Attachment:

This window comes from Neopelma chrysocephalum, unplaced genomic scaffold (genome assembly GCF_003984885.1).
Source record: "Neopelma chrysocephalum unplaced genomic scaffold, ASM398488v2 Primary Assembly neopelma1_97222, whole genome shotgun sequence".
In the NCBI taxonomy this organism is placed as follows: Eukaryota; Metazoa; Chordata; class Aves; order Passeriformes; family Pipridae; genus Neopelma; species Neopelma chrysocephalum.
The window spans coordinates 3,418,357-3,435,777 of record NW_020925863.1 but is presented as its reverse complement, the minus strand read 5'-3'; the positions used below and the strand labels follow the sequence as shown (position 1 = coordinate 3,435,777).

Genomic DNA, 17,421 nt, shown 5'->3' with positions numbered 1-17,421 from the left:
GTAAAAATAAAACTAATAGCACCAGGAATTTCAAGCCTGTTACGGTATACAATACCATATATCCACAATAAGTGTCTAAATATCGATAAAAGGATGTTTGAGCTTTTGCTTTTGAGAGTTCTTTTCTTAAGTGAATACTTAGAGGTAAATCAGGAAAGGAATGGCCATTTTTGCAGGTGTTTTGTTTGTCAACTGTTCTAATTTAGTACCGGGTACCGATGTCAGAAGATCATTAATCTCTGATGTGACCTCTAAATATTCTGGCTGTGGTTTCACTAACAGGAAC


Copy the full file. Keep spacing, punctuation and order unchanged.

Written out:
This window comes from Neopelma chrysocephalum, unplaced genomic scaffold (genome assembly GCF_003984885.1).
Source record: "Neopelma chrysocephalum unplaced genomic scaffold, ASM398488v2 Primary Assembly neopelma1_97222, whole genome shotgun sequence".
In the NCBI taxonomy this organism is placed as follows: Eukaryota; Metazoa; Chordata; class Aves; order Passeriformes; family Pipridae; genus Neopelma; species Neopelma chrysocephalum.
The window spans coordinates 3,418,357-3,435,777 of record NW_020925863.1 but is presented as its reverse complement, the minus strand read 5'-3'; the positions used below and the strand labels follow the sequence as shown (position 1 = coordinate 3,435,777).

Genomic DNA, 17,421 nt, shown 5'->3' with positions numbered 1-17,421 from the left:
GTAAAAATAAAACTAATAGCACCAGGAATTTCAAGCCTGTTACGGTATACAATACCATATATCCACAATAAGTGTCTAAATATCGATAAAAGGATGTTTGAGCTTTTGCTTTTGAGAGTTCTTTTCTTAAGTGAATACTTAGAGGTAAATCAGGAAAGGAATGGCCATTTTTGCAGGTGTTTTGTTTGTCAACTGTTCTAATTTAGTACCGGGTACCGATGTCAGAAGATCATTAATCTCTGATGTGACCTCTAAATATTCTGGCTGTGGTTTCACTAACAGGAAC